Watch Callum Fairhurst's report for ITV News Anglia
Campaigners have warned people are "pulling out their own teeth" because they cannot get an NHS dentist - with some entire towns now left without a single NHS dentist.
It comes as new figures show NHS dentists are leaving in their droves to take up private work or drop out of the profession altogether.
More than 2,500 dentists across England and Wales stopped treating NHS patients last year, according to research from the BBC Shared Data Unit.
In some of the worst-hit areas, such as West Suffolk, they have lost more than 20% of their NHS dentists over 12 months.
When the town of Leiston in Suffolk lost its last NHS dentist, Mark Jones decided to set up the campaign group Toothless in England.
"Leiston lost both of its NHS dentists in the last couple of years, leaving 6,000 residents without access to any NHS dentistry," he said.
"We decided we’d put a campaign together to protest this injustice.
"We’ve paid in National Insurance contributions all our working lives and we expect the NHS to be there for us when we need it."
Mr Jones added: "People are pulling out their own teeth - literally pulling out their own teeth - because because they can not access a dentist.
"The health implications of not being able to access regular check ups is very severe. You could have oral cancers that aren't being picked up, potentially issues with heart conditions as a result of poor oral hygiene.
"We're calling on the government to do something about it now: to put the money in and get the reforms that are urgently needed."
The number of NHS dentists each clinical commissioning group (CCG) has lost over the last year:
40 - Cambridgeshire and Peterborough
39 - East and North Hertfordshire
34 - West Suffolk
29 - Norfolk and Waveney
27 - Northamptonshire
25 - Bedfordshire, Luton and Milton Keynes
13 - Ipswich and East Suffolk
13 - North East Essex
12 - West Essex
6 - Mid Essex
ITV News Anglia has spoken to patients who say they have been on a waiting list for an NHS dentist for two years.
Another patient said they had to decided to go abroad to get treatment because it was cheaper.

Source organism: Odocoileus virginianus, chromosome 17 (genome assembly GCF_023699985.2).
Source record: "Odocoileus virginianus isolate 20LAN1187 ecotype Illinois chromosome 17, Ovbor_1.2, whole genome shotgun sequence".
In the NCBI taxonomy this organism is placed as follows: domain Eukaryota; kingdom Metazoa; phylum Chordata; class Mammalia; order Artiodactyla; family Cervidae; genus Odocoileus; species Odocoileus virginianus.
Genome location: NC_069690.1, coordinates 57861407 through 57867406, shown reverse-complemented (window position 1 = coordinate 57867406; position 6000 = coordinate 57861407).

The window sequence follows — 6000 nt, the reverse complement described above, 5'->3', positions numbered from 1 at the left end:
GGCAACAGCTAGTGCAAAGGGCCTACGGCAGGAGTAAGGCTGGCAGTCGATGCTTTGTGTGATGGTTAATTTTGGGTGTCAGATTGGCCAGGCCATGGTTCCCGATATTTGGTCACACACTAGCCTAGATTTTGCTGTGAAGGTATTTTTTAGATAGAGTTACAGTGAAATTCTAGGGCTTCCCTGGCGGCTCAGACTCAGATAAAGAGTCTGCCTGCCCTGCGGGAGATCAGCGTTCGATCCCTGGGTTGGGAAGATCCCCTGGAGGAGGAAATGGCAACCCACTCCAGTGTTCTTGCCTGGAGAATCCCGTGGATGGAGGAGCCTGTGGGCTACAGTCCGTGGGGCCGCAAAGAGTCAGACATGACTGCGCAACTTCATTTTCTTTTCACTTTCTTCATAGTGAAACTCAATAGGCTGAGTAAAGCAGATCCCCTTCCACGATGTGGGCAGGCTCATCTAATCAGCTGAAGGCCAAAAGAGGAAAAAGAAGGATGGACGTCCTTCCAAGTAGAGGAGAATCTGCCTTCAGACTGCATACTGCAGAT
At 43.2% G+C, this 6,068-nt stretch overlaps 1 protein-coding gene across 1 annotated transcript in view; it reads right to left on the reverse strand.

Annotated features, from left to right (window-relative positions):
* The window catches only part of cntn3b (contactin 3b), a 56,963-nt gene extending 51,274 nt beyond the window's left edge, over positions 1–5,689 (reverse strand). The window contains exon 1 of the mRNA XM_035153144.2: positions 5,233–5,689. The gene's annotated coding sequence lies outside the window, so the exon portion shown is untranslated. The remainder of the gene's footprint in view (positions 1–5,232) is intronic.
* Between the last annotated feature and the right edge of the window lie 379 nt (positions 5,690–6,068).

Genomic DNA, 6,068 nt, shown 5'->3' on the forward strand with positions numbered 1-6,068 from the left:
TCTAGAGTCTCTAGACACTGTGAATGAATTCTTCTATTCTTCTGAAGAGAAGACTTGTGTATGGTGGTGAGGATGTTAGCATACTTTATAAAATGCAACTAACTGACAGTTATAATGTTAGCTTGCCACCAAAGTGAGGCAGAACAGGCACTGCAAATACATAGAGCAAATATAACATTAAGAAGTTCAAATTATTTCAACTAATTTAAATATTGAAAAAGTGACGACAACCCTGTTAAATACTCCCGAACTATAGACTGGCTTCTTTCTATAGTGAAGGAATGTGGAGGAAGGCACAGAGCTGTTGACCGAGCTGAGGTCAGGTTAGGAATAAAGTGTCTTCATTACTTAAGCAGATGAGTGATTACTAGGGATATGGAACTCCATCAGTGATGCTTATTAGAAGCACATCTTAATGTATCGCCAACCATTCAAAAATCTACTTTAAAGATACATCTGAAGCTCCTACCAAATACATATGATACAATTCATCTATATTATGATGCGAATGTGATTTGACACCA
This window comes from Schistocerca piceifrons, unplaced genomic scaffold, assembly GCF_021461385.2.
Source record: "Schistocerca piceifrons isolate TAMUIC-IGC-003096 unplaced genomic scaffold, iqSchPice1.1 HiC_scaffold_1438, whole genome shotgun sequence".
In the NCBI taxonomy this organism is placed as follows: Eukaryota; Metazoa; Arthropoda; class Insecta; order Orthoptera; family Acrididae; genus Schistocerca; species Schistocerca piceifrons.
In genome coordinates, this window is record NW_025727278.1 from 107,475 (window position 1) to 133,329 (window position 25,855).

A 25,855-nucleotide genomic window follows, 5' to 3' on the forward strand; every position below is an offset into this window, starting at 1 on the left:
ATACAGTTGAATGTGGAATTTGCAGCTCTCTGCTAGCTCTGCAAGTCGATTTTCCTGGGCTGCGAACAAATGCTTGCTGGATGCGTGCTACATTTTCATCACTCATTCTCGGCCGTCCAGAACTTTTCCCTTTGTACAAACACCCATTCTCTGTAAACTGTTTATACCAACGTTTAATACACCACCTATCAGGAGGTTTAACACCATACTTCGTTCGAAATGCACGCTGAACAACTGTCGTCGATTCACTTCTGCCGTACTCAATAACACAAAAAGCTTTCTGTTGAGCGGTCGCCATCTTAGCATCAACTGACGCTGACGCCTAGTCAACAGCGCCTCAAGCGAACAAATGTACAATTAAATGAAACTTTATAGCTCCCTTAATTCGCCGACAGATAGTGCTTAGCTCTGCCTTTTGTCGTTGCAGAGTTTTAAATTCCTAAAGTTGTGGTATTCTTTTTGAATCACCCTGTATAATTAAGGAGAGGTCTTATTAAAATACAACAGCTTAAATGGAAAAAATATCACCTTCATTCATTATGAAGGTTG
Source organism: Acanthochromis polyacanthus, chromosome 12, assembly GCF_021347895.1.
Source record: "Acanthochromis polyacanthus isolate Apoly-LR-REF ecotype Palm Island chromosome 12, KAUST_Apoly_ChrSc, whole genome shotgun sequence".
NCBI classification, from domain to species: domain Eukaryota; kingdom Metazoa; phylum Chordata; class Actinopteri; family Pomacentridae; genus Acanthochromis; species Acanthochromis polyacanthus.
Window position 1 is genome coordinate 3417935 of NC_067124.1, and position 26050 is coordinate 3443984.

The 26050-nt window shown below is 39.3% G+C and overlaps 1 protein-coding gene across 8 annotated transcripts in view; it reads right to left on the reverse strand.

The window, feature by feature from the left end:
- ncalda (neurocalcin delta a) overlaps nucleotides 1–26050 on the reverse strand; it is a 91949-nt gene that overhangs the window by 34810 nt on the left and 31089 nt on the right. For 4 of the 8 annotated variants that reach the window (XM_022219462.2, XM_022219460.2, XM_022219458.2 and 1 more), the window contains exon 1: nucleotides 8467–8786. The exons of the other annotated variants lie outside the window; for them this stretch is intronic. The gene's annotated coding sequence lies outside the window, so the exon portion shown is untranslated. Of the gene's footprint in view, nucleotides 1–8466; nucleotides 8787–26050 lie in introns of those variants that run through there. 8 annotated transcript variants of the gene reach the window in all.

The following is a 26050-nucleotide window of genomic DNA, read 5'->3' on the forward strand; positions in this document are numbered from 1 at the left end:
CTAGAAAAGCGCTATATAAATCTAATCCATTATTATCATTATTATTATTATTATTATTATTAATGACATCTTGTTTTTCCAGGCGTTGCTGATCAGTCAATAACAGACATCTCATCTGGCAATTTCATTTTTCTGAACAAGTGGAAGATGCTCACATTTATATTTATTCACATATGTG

It has also emerged that Dentaid, a charity which provides dental care in poor communities around the world, is having to help meet the demand for care in areas including Bury St Edmunds and Leiston.
Many dentists are unhappy with the NHS dental contract and say they have to take on more private work to make ends meet.
Sarah Canavan, a dentist at Long Buckby Dental Practice in Northamptonshire, said she was being forced to go private because the practice would not break even on NHS work alone.
"I am overstretched and underfunded," she said. "It's exhausting. It's awful having to make a decision that I never thought I'd have to make.
"I feel guilty, I don't want to do it, but I can't carry on the way that it is.
"To save NHS dentistry you need to listen to what we're saying. Otherwise it's not going to exist and more patients will suffer as a result of it.
"Unless the government wake up and smell the roses, they're going to find they'll have an NHS dentist service they can't run as there won't be enough dentists willing to work in the NHS."
Hannah Woolnough, a dentist from Woodbridge in Suffolk, left the NHS six years ago. She said her business would not have survived without taking on more private patients.
"You've got a limited NHS contract," she said. "There's no way of extending that, there's no more commissioning available locally.
"So the only way we could increase the amount of revenue coming through the business was to offer a bigger private service.
"It's really difficult. The majority of dentists don't go into the profession because they just want to earn lots of money.
"You're spending eight hours a day in a small room, working one-to-one with people who are often in pain, who have complex medical and dental issues, and you're trying to keep them healthy.
"We go into those careers because we want to be healthcare professionals."
An NHS spokesperson said: “The NHS has taken unprecedented action to support NHS dentists throughout the pandemic by providing additional funding for practices unable to deliver their usual levels of activity, alongside rapidly setting up 600 urgent dental centres across England so patient services could be maintained during the pandemic.
“People should continue to come forward for the dental care they need, and the care and treatment of people who need it most should be prioritised.”